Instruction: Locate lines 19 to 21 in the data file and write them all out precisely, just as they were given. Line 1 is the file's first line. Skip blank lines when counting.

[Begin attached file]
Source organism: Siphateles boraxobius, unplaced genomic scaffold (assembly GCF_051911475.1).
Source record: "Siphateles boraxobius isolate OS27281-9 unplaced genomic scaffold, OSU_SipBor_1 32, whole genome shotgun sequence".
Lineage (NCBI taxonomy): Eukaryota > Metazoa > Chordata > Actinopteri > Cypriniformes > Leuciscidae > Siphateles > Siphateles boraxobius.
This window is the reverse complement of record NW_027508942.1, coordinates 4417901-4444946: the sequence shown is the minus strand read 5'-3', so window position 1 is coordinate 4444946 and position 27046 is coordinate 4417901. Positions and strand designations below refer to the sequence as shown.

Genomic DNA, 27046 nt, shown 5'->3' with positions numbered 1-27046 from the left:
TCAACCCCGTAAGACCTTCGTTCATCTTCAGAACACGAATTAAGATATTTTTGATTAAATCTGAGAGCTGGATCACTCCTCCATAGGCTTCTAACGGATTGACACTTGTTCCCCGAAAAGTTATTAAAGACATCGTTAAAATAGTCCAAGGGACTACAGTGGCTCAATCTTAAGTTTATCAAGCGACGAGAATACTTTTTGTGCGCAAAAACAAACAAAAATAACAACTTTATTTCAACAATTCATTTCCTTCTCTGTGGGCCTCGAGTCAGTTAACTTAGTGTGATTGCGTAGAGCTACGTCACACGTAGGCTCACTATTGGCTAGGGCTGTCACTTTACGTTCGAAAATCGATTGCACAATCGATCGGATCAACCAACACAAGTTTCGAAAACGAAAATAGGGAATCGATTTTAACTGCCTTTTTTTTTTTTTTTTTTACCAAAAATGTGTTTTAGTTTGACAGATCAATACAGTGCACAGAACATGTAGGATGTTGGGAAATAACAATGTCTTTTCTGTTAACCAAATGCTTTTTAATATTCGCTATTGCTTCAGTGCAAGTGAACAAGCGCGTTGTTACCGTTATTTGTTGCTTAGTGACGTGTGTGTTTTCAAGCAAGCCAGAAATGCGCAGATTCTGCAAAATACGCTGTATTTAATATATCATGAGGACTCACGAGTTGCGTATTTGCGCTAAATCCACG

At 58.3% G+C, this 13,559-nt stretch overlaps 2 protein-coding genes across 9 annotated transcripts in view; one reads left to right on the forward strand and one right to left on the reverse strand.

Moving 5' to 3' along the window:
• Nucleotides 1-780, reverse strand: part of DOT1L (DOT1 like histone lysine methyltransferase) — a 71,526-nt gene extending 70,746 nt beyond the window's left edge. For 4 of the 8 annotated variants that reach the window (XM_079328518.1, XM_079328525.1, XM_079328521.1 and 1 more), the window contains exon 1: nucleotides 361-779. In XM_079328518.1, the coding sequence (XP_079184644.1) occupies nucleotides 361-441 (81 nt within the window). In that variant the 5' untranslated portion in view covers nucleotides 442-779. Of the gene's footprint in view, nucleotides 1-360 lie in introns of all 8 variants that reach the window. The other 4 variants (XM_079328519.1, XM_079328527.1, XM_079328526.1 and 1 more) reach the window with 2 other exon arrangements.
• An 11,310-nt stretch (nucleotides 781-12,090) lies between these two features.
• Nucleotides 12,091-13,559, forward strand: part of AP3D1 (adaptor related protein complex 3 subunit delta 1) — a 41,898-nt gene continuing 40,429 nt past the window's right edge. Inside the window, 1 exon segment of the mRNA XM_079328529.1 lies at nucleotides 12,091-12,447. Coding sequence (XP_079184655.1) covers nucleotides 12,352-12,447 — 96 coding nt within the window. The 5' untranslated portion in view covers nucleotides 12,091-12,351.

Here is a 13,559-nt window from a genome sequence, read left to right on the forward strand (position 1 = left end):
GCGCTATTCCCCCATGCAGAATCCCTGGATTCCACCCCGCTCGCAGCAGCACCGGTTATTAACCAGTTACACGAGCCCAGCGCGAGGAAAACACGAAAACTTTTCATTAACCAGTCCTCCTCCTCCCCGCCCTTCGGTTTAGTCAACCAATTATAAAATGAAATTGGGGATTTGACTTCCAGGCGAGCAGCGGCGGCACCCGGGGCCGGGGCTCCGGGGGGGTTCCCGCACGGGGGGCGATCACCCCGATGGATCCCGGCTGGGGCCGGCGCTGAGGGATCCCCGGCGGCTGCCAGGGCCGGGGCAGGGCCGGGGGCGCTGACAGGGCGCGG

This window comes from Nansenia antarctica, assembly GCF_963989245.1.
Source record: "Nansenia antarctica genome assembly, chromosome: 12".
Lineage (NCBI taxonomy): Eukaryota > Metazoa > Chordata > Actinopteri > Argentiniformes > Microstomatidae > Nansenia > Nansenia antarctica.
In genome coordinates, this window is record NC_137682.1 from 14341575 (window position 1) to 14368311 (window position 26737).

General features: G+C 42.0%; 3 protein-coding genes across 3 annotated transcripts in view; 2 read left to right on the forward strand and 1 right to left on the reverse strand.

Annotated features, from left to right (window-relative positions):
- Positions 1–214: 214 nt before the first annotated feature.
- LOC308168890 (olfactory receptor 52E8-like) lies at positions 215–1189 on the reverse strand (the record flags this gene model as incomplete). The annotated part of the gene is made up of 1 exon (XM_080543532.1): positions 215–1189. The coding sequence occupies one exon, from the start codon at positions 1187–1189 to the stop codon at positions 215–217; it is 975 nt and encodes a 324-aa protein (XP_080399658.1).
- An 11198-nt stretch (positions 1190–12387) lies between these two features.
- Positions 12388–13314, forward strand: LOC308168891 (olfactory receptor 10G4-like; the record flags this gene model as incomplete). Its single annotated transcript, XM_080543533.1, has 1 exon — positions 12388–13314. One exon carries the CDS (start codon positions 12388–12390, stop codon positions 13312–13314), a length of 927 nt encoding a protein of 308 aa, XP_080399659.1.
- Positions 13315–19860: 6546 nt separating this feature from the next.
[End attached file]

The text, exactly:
Annotated features, from left to right (window-relative positions):
- Positions 1–214: 214 nt before the first annotated feature.
- LOC308168890 (olfactory receptor 52E8-like) lies at positions 215–1189 on the reverse strand (the record flags this gene model as incomplete). The annotated part of the gene is made up of 1 exon (XM_080543532.1): positions 215–1189. The coding sequence occupies one exon, from the start codon at positions 1187–1189 to the stop codon at positions 215–217; it is 975 nt and encodes a 324-aa protein (XP_080399658.1).